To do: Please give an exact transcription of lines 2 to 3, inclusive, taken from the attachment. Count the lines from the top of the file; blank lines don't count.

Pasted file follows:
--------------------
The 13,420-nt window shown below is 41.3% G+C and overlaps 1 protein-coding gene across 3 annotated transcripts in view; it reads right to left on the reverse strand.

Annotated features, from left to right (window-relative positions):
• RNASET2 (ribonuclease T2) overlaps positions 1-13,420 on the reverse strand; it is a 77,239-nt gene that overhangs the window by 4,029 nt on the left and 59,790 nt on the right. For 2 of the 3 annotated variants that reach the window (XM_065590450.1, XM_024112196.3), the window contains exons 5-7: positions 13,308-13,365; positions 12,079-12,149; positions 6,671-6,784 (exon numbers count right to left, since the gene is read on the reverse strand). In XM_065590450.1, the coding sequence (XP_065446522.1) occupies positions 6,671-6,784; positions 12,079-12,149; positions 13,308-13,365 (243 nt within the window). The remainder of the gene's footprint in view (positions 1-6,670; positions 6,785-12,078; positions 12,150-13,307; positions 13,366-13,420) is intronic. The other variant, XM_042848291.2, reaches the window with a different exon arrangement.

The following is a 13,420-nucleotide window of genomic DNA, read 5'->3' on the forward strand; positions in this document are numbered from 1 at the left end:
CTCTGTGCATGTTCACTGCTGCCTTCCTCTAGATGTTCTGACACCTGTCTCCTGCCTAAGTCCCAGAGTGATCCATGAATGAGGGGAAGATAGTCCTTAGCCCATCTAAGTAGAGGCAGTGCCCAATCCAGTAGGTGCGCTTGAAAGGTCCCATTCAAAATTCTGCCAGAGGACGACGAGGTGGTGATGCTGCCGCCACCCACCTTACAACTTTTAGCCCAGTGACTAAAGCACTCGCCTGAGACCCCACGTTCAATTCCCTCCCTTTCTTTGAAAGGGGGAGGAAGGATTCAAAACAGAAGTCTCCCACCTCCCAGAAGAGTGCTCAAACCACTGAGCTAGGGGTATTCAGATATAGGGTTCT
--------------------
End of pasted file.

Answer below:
Annotated features, from left to right (window-relative positions):
• RNASET2 (ribonuclease T2) overlaps positions 1-13,420 on the reverse strand; it is a 77,239-nt gene that overhangs the window by 4,029 nt on the left and 59,790 nt on the right. For 2 of the 3 annotated variants that reach the window (XM_065590450.1, XM_024112196.3), the window contains exons 5-7: positions 13,308-13,365; positions 12,079-12,149; positions 6,671-6,784 (exon numbers count right to left, since the gene is read on the reverse strand). In XM_065590450.1, the coding sequence (XP_065446522.1) occupies positions 6,671-6,784; positions 12,079-12,149; positions 13,308-13,365 (243 nt within the window). The remainder of the gene's footprint in view (positions 1-6,670; positions 6,785-12,078; positions 12,150-13,307; positions 13,366-13,420) is intronic. The other variant, XM_042848291.2, reaches the window with a different exon arrangement.